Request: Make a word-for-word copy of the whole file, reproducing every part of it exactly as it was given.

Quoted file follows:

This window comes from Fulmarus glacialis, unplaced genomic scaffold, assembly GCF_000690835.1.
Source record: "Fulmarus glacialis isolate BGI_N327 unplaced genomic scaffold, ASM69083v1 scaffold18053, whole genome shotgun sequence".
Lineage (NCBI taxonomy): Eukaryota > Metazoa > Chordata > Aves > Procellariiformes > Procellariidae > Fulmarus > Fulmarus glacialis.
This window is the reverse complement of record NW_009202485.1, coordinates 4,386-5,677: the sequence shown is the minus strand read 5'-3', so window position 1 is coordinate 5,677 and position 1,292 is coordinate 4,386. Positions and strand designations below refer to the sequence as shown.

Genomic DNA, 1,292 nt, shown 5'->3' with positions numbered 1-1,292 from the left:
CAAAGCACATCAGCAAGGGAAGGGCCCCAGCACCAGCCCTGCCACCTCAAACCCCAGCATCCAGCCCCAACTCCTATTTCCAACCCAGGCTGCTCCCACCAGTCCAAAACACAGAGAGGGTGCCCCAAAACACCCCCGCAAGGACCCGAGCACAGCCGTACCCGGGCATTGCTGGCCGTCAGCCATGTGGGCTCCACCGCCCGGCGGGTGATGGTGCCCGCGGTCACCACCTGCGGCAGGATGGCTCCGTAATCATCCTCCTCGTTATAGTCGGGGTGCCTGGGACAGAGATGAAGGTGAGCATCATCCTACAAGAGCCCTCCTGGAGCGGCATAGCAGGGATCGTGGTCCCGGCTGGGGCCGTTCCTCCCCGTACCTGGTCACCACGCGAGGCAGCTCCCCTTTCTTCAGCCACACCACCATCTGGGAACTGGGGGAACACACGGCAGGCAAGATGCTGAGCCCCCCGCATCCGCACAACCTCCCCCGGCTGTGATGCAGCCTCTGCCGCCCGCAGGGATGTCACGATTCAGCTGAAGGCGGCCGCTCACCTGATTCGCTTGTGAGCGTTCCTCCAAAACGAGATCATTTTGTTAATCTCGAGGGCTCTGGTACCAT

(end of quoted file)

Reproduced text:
This window comes from Fulmarus glacialis, unplaced genomic scaffold, assembly GCF_000690835.1.
Source record: "Fulmarus glacialis isolate BGI_N327 unplaced genomic scaffold, ASM69083v1 scaffold18053, whole genome shotgun sequence".
Lineage (NCBI taxonomy): Eukaryota > Metazoa > Chordata > Aves > Procellariiformes > Procellariidae > Fulmarus > Fulmarus glacialis.
This window is the reverse complement of record NW_009202485.1, coordinates 4,386-5,677: the sequence shown is the minus strand read 5'-3', so window position 1 is coordinate 5,677 and position 1,292 is coordinate 4,386. Positions and strand designations below refer to the sequence as shown.

Genomic DNA, 1,292 nt, shown 5'->3' with positions numbered 1-1,292 from the left:
CAAAGCACATCAGCAAGGGAAGGGCCCCAGCACCAGCCCTGCCACCTCAAACCCCAGCATCCAGCCCCAACTCCTATTTCCAACCCAGGCTGCTCCCACCAGTCCAAAACACAGAGAGGGTGCCCCAAAACACCCCCGCAAGGACCCGAGCACAGCCGTACCCGGGCATTGCTGGCCGTCAGCCATGTGGGCTCCACCGCCCGGCGGGTGATGGTGCCCGCGGTCACCACCTGCGGCAGGATGGCTCCGTAATCATCCTCCTCGTTATAGTCGGGGTGCCTGGGACAGAGATGAAGGTGAGCATCATCCTACAAGAGCCCTCCTGGAGCGGCATAGCAGGGATCGTGGTCCCGGCTGGGGCCGTTCCTCCCCGTACCTGGTCACCACGCGAGGCAGCTCCCCTTTCTTCAGCCACACCACCATCTGGGAACTGGGGGAACACACGGCAGGCAAGATGCTGAGCCCCCCGCATCCGCACAACCTCCCCCGGCTGTGATGCAGCCTCTGCCGCCCGCAGGGATGTCACGATTCAGCTGAAGGCGGCCGCTCACCTGATTCGCTTGTGAGCGTTCCTCCAAAACGAGATCATTTTGTTAATCTCGAGGGCTCTGGTACCAT